Huawei announced the Mate 30 but has no release date in Europe
Huawei's latest flagship smartphone doesn't have access to Google apps, so sales are being delayed in Europe
Huawei Technologies will delay sales of its newly launched Mate 30 smartphone series in Europe, the company’s biggest market outside China, because the handsets have no access to Google apps and services under a US trade ban.
The new flagship line – comprising 4G and 5G versions of the Mate 30 and the Mate 30 Pro – will start pre-orders in mainland China next week and will be available in Southeast Asia sometime next month, according to a Huawei spokesman late on Thursday after the product’s launch in Munich, Germany, on the same day. Huawei has set no timetable for the availability of the Mate 30 in Europe.
The Shenzhen-based company will promote its own Huawei Mobile Services (HMS) ecosystem, in lieu of Google’s own system, to support users of the Mate 30 series and the foldable Mate X, another 5G smartphone that will be released in China next month. It has also earmarked US$1 billion to provide incentives for HMS app developers.
“I want to tell global developers, come use HMS,” said Richard Yu Chengdong, chief executive of Huawei’s consumer business group, at the launch. “We can use HMS app gallery on the Mate 30 series.” Yu indicated that HMS currently has 570 million monthly active users, who use Huawei cloud, music, video and other services through its app gallery.
That announcement confirmed a South China Morning Post report on August 29 about the company’s plans to delay sales of the Mate 30 series in overseas markets. The US trade ban on Huawei prevents the Chinese telecommunications equipment giant from selling its high-end devices with popular Google mobile services, such as Google Play and Google Maps.
“The lack of Google apps would dramatically reduce the value and usability of Huawei’s new smartphones outside China,” said Bryan Ma, vice-president of client devices research at IDC. “It’s not easy to create a new ecosystem either, especially if Google doesn’t port its apps over.”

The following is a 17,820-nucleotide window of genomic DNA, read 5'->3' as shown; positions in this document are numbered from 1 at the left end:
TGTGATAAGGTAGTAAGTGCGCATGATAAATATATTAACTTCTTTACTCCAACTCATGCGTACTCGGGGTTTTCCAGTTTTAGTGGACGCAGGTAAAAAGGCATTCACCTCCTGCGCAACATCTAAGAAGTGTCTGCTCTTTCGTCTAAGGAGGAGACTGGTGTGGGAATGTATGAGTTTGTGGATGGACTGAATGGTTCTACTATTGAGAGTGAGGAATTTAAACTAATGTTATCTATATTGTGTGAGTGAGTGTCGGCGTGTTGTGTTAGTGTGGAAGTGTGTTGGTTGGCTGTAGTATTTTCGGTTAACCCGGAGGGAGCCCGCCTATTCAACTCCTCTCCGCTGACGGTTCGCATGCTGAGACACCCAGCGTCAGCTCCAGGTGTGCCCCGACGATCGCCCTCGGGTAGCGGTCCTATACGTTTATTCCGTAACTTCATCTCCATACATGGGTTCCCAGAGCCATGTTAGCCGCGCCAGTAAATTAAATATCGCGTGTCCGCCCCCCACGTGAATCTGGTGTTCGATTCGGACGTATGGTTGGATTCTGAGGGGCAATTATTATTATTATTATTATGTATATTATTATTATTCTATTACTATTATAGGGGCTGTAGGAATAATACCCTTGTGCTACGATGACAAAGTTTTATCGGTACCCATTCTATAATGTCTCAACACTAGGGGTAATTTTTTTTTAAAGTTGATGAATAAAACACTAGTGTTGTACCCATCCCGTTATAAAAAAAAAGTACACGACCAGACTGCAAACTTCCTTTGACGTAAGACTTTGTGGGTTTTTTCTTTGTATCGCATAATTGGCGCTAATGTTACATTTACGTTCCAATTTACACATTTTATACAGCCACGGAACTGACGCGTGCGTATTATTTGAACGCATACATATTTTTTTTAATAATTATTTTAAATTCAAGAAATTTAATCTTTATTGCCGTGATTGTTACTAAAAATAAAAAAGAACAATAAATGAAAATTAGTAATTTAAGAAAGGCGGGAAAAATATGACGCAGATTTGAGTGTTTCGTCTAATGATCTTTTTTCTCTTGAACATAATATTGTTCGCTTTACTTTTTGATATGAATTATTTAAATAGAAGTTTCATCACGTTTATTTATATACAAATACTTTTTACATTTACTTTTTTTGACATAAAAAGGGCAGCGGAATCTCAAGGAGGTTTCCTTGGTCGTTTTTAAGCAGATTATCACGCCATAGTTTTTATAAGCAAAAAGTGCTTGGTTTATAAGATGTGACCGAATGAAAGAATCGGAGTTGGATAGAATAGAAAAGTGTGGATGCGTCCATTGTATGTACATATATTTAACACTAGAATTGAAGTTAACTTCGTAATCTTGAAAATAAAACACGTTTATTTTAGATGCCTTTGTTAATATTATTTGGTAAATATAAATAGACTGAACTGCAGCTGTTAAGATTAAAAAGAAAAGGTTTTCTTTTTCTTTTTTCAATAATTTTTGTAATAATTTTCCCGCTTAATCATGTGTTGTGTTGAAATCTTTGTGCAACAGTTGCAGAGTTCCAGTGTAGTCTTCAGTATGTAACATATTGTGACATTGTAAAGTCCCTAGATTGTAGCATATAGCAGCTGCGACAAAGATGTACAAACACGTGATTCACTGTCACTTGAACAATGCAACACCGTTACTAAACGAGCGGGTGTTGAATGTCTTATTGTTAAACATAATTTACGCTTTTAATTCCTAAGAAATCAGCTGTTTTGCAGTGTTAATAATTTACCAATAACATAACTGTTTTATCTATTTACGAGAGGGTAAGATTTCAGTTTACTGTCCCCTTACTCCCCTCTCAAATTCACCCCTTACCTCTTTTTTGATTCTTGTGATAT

Without access to Google mobile services, Huawei’s decision to initially focus on selling the new Mate 30 models to consumers in China would help bolster the firm’s lead over other Chinese Android handset vendors in the world’s largest smartphone market.
That reprieve, however, does not apply to new Huawei products such as the Mate 30 series, so it cannot be sold with licensed Google apps and services, according to a Reuters report, which cited a Google spokesman.
Huawei was initially issued a temporary general license on May 20 after the company and its 68 non-US affiliates were placed by Washington under a trade blacklist, called the Entity List, over national security concerns. The aim of the license was to minimize disruption to existing mobile services and mobile networks, including those of many US rural carriers, that use Huawei equipment.
The new Mate 30 series smartphones are powered by Huawei’s own Kirin 990 series chipset and feature an always-on display. The 5G Pro edition is built with 14 5G-specific antennas and a back panel with four different cameras. Prices start from €799 (US$883).
The delayed release of the Mate 30 in Europe, however, could further weaken Huawei’s position in that market, where it posted a 16 per cent drop in smartphone shipments in the second quarter, according to research firm Canalys. Rival Samsung Electronics recorded a 20 per cent increase in shipments in the same quarter to strengthen its position as Europe’s top smartphone vendor.
“Samsung has been quick to capitalize on Huawei’s US Entity List problems, working behind the scenes to position itself as a stable alternative in conversations with important retailers and [mobile network operators],” said Canalys senior analyst Ben Stanton in a report last month.
The decision to delay in Europe, as US-China trade talks drag on, would reduce fears of retailers and carriers in Europe from having to deal with potential unsold inventory. “Fear of a backlog is the toughest thing they face right now,” said James Yan, research director at Counterpoint in Beijing.